#16
Sapan Mandloi, Saikat Chakrabarti
Background: Amino acid exchanges within proteins sometimes compensate for one another and could therefore be co-evolved. It is essential to investigate the intricate relationship between the extent of coevolution and the evolutionary variability exerted at individual protein sites, as well as the whole protein. Methods: In this study, we have used a reliable set of coevolutionary connections (sites within 10Å spatial distance) and investigated their correlation with the evolutionary diversity within the respective protein sites...
2017: F1000Research
https://www.readbyqxmd.com/read/28750604/inferring-methionine-sulfoxidation-and-serine-phosphorylation-crosstalk-from-phylogenetic-analyses
#17
Juan Carlos Aledo
BACKGROUND: The sulfoxidation of methionine residues within the phosphorylation motif of protein kinase substrates, may provide a mechanism to couple oxidative signals to changes in protein phosphorylation. Herein, we hypothesize that if the residues within a pair of phosphorylatable-sulfoxidable sites are functionally linked, then they might have been coevolving. To test this hypothesis a number of site pairs previously detected on human stress-related proteins has been subjected to analysis using eukaryote ortholog sequences and a phylogenetic approach...
July 27, 2017: BMC Evolutionary Biology
https://www.readbyqxmd.com/read/28747532/negative-phenotypic-and-genetic-correlation-between-natal-dispersal-propensity-and-nest-defence-behaviour-in-a-wild-bird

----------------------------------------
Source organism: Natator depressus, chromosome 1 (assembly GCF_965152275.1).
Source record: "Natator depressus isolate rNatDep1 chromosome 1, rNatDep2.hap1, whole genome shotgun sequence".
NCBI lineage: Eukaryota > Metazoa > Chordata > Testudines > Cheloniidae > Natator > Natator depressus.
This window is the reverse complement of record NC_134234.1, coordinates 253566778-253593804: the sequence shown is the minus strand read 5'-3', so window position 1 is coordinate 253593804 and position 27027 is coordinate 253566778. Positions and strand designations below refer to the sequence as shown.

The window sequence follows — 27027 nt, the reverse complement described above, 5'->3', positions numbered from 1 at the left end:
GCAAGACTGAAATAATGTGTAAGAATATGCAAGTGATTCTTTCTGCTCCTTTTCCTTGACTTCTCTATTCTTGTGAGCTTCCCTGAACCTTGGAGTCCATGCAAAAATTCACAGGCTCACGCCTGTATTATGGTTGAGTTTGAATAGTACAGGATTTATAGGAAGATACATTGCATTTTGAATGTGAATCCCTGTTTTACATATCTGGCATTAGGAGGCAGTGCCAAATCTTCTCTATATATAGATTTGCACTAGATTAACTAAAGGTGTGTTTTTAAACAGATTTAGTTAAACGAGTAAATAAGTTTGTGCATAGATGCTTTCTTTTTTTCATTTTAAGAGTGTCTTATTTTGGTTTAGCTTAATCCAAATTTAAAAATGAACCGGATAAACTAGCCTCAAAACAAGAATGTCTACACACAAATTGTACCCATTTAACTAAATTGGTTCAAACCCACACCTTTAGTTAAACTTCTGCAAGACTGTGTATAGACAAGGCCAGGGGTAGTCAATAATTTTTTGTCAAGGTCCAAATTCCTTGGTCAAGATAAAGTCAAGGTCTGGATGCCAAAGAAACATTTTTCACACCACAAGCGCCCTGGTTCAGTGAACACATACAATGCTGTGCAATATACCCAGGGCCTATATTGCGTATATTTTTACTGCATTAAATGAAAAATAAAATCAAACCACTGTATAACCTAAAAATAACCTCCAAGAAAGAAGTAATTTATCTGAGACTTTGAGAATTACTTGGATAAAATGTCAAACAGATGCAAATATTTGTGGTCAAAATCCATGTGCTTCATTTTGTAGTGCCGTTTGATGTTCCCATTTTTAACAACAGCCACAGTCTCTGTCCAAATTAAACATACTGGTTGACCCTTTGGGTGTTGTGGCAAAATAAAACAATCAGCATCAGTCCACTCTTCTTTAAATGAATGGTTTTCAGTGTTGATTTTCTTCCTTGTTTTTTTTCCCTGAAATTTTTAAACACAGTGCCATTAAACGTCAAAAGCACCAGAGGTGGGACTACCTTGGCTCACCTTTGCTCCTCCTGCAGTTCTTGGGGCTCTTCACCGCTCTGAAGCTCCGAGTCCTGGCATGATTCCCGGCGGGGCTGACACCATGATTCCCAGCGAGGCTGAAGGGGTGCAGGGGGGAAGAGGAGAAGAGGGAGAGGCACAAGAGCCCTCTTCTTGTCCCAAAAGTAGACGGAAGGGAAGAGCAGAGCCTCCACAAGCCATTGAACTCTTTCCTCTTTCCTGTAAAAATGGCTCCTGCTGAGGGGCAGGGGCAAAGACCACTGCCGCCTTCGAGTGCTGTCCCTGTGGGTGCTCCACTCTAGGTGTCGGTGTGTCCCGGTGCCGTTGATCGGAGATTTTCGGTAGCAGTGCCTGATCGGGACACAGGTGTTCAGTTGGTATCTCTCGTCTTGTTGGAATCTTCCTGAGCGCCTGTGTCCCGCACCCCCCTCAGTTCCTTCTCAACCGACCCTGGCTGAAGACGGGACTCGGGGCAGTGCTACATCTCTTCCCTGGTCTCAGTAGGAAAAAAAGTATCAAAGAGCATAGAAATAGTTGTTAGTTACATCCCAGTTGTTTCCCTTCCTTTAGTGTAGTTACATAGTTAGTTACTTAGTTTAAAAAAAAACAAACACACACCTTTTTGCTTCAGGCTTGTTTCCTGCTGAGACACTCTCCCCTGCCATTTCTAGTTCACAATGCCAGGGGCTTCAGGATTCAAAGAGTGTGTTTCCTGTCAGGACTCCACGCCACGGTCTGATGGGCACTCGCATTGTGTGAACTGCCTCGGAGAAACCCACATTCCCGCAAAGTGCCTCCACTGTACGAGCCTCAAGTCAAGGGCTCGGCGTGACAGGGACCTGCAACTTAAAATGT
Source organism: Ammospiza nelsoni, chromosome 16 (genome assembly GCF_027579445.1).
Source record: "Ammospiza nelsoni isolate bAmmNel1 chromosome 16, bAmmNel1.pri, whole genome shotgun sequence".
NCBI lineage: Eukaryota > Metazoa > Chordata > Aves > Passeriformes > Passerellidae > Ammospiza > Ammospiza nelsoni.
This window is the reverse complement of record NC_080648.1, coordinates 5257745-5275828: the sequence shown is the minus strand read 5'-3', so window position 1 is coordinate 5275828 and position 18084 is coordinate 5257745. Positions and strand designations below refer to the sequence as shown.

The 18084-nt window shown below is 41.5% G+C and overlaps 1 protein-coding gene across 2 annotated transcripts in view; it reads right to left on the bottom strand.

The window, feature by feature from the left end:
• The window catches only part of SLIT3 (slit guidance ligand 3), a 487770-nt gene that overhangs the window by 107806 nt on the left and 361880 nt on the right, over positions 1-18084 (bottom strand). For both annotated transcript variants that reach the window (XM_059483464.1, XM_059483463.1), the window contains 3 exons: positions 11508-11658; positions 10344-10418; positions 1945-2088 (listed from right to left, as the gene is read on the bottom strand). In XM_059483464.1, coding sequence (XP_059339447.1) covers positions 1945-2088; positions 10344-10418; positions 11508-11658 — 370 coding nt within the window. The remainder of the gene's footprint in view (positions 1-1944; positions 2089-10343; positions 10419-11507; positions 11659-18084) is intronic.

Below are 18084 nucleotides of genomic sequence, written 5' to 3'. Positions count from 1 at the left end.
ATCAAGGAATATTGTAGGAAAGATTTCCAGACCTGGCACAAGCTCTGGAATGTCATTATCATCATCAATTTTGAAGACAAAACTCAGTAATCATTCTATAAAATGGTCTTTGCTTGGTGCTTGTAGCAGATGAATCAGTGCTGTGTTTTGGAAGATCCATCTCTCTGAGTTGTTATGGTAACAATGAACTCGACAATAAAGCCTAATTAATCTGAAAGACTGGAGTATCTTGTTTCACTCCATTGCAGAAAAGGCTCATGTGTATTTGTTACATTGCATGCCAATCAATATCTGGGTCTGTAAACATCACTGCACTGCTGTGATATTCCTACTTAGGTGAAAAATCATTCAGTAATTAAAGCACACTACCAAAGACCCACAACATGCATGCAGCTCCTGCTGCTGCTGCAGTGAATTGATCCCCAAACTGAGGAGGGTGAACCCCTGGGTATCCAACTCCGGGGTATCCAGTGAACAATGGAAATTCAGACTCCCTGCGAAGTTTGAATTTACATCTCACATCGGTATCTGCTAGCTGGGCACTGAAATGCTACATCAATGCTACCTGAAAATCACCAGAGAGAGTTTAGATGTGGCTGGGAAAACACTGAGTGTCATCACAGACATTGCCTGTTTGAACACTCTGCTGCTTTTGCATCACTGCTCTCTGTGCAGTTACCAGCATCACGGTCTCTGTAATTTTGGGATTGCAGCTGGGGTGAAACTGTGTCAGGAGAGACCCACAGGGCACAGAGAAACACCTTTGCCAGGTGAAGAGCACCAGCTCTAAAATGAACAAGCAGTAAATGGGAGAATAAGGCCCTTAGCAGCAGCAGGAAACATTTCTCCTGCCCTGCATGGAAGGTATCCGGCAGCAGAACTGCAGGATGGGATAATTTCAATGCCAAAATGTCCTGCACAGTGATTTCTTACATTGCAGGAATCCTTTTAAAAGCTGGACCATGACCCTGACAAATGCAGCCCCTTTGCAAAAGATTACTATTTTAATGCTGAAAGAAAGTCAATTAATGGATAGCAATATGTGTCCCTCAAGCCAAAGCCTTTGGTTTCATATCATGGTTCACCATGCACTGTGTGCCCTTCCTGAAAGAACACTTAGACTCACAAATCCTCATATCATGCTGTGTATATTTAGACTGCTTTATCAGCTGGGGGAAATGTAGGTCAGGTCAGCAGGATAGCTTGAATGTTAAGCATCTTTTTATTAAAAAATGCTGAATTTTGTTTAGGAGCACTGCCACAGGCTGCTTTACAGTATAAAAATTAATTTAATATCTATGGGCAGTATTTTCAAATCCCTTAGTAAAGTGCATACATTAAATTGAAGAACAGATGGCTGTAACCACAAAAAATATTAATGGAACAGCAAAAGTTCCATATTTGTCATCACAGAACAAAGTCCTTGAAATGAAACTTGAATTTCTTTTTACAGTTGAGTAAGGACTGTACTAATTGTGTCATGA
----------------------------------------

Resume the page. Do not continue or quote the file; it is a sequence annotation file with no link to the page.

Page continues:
#18
Pierre Bize, Grégory Daniel, Vincent A Viblanc, Julien G A Martin, Blandine Doligez
Natural selection is expected to favour the integration of dispersal and phenotypic traits allowing individuals to reduce dispersal costs. Accordingly, associations have been found between dispersal and personality traits such as aggressiveness and exploration, which may facilitate settlement in a novel environment. However, the determinism of these associations has only rarely been explored. Here, we highlight the functional integration of individual personality in nest-defence behaviour and natal dispersal propensity in a long-lived colonial bird, the Alpine swift (Apus melba), providing insights into genetic constraints shaping the coevolution of these two traits...
July 2017: Biology Letters
https://www.readbyqxmd.com/read/28740072/long-term-genomic-coevolution-of-host-parasite-interaction-in-the-natural-environment
#19
Elina Laanto, Ville Hoikkala, Janne Ravantti, Lotta-Riina Sundberg
Antagonistic coevolution of parasite infectivity and host resistance may alter the biological functionality of species, yet these dynamics in nature are still poorly understood. Here we show the molecular details of a long-term phage-bacterium arms race in the environment. Bacteria (Flavobacterium columnare) are generally resistant to phages from the past and susceptible to phages isolated in years after bacterial isolation. Bacterial resistance selects for increased phage infectivity and host range, which is also associated with expansion of phage genome size...
July 24, 2017: Nature Communications
https://www.readbyqxmd.com/read/28739950/coevolution-of-cultural-intelligence-extended-life-history-sociality-and-brain-size-in-primates
#20
Sally E Street, Ana F Navarrete, Simon M Reader, Kevin N Laland
Explanations for primate brain expansion and the evolution of human cognition and culture remain contentious despite extensive research. While multiple comparative analyses have investigated variation in brain size across primate species, very few have addressed why primates vary in how much they use social learning. Here, we evaluate the hypothesis that the enhanced reliance on socially transmitted behavior observed in some primates has coevolved with enlarged brains, complex sociality, and extended lifespans...
July 24, 2017: Proceedings of the National Academy of Sciences of the United States of America